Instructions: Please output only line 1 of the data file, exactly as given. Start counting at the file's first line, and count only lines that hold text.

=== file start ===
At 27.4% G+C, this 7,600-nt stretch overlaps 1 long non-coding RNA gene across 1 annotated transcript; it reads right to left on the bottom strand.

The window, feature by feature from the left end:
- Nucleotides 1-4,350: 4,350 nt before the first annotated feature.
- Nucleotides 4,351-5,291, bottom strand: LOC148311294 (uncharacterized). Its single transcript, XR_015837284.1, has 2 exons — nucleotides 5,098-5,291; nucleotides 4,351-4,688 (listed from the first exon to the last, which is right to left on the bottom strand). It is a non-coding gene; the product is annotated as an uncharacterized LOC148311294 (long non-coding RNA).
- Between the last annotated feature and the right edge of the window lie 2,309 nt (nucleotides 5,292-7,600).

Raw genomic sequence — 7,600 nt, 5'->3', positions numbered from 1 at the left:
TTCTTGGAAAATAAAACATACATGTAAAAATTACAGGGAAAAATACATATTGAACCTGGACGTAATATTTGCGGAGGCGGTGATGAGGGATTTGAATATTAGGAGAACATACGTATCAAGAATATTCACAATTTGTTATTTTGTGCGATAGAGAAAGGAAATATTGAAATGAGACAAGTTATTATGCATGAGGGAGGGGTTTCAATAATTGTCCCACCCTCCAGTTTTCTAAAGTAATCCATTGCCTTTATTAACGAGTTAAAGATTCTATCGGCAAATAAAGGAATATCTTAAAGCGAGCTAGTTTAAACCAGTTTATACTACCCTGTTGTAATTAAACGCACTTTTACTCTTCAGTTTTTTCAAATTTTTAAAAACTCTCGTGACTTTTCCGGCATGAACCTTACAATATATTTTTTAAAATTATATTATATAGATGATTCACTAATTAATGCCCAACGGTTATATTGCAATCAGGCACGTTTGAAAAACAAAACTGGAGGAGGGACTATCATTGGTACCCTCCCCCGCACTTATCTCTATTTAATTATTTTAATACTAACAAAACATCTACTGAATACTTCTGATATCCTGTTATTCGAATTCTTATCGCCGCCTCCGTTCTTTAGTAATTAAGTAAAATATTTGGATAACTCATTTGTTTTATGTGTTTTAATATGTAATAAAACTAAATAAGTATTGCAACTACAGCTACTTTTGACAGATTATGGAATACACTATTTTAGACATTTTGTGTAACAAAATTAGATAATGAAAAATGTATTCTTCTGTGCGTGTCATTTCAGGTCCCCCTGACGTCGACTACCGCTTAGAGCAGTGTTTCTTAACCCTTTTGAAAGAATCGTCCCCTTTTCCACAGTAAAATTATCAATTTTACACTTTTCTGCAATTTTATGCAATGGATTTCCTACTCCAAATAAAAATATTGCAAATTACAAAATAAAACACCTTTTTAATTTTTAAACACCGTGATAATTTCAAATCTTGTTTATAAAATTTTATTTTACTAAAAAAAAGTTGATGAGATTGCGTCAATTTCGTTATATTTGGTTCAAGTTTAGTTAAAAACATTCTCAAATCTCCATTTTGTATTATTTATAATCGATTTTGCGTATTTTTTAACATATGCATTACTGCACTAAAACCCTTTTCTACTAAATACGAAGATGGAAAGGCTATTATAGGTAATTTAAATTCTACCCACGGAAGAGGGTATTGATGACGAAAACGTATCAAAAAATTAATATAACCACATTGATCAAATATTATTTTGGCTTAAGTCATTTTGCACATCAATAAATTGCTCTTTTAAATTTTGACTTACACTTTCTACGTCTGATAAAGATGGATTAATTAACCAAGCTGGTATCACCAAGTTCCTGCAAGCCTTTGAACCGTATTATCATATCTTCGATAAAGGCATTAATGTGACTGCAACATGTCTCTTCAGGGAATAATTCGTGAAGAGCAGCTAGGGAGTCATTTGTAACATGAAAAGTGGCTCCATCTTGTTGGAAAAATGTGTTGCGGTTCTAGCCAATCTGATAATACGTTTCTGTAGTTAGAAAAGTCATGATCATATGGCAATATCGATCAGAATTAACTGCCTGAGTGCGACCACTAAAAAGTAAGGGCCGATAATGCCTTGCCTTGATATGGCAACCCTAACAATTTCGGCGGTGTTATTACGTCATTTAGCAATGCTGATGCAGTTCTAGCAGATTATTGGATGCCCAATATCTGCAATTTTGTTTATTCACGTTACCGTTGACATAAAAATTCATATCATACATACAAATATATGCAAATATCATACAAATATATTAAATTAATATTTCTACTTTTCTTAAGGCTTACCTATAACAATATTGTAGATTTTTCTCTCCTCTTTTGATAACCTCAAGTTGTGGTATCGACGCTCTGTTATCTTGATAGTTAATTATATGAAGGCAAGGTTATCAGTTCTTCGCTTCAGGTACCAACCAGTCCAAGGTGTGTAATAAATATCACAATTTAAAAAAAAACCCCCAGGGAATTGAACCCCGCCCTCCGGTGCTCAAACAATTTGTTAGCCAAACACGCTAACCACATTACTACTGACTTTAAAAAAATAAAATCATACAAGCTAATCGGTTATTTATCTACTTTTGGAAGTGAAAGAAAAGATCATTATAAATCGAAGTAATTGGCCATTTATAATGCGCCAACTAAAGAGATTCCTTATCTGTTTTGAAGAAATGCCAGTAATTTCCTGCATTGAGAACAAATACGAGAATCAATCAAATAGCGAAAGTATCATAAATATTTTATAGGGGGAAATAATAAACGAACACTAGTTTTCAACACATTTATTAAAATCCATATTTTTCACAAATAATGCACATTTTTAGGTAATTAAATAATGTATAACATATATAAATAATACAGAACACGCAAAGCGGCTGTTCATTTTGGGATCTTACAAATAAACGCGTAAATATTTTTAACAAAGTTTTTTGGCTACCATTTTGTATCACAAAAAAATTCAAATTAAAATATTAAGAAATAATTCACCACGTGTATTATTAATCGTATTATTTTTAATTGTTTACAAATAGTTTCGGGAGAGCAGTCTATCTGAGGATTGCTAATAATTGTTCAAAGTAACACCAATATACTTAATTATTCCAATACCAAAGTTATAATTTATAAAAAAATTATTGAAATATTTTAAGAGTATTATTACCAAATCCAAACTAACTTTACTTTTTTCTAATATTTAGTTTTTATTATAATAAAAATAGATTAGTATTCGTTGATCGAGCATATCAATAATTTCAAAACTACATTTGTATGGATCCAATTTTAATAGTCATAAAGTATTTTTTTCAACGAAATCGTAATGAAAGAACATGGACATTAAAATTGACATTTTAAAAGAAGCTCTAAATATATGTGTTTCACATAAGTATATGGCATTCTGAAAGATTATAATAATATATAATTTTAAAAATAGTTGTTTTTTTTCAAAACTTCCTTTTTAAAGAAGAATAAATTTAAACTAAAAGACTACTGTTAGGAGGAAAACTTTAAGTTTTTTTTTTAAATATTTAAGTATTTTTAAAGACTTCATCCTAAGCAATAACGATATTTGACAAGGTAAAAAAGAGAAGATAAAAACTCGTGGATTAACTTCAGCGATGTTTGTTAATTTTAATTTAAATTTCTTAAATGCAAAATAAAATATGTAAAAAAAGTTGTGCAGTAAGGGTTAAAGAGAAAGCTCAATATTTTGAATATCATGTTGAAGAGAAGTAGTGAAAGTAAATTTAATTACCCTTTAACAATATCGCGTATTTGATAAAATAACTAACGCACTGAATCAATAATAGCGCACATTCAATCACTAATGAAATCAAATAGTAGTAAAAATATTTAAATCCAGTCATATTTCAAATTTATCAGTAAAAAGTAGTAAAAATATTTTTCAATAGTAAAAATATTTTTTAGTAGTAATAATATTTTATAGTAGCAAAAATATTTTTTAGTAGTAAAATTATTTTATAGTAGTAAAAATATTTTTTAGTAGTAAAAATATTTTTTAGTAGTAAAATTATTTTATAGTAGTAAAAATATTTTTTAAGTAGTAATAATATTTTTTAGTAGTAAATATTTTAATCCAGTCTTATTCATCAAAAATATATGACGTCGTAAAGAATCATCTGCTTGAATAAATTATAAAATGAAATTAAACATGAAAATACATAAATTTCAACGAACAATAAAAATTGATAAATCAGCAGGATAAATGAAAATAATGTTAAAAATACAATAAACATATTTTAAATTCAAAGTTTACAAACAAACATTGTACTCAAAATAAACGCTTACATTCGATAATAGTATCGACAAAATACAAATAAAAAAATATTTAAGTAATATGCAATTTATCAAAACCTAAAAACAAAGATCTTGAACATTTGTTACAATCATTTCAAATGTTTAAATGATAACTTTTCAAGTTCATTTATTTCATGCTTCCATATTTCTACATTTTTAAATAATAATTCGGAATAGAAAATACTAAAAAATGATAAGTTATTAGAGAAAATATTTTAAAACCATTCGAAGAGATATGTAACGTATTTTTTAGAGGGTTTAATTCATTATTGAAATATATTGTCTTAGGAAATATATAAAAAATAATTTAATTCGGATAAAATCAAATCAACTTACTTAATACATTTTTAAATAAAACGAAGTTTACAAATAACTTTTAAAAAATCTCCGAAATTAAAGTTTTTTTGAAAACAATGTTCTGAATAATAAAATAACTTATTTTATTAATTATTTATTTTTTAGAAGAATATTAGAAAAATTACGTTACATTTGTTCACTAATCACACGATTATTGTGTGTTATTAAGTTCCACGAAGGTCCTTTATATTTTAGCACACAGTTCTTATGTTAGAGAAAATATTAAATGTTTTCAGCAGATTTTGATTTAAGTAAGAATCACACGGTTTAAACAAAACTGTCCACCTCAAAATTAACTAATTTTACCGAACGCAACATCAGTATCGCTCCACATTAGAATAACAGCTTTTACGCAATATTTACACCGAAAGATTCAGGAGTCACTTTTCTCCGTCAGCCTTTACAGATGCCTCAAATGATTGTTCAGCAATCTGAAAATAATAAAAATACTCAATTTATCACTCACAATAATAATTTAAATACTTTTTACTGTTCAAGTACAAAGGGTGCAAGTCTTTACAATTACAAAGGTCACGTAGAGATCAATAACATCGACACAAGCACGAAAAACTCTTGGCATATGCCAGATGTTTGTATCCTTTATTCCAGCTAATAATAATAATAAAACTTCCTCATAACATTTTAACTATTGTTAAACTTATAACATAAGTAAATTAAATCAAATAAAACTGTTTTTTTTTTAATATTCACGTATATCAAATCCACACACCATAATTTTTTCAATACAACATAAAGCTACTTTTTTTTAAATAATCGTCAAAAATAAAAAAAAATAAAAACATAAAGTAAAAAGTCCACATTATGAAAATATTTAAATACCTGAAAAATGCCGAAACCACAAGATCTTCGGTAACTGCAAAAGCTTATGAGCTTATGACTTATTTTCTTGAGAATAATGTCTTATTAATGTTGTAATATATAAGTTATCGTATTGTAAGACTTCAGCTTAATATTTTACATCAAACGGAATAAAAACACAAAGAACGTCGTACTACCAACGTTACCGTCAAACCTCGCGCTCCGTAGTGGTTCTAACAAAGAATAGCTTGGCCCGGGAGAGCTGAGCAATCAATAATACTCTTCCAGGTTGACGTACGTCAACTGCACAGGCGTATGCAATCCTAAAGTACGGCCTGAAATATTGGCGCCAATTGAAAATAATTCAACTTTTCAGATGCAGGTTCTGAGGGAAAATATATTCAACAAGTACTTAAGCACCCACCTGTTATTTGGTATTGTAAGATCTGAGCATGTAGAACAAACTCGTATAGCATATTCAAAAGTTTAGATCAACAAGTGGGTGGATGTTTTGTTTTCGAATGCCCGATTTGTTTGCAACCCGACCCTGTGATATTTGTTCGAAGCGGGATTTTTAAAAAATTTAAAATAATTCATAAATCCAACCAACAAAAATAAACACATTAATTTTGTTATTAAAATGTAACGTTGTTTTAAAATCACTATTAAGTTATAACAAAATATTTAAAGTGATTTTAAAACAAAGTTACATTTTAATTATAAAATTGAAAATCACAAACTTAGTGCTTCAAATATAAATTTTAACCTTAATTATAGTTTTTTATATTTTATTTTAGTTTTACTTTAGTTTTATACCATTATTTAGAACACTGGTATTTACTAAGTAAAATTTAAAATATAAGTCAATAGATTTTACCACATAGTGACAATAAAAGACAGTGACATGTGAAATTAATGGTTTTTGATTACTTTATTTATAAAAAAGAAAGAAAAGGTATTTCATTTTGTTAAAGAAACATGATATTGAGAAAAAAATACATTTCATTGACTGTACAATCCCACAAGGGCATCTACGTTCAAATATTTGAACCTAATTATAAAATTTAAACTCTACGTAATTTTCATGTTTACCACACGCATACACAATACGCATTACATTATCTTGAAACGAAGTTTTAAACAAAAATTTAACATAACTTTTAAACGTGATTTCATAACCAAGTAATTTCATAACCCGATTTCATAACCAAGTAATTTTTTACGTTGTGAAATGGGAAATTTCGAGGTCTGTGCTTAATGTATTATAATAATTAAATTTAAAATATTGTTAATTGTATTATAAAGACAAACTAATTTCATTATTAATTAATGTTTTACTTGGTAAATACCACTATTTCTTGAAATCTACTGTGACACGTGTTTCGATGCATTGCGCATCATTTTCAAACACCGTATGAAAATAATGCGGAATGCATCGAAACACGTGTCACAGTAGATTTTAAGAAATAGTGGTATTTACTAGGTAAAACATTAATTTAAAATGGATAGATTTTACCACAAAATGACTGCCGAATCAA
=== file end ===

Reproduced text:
At 27.4% G+C, this 7,600-nt stretch overlaps 1 long non-coding RNA gene across 1 annotated transcript; it reads right to left on the bottom strand.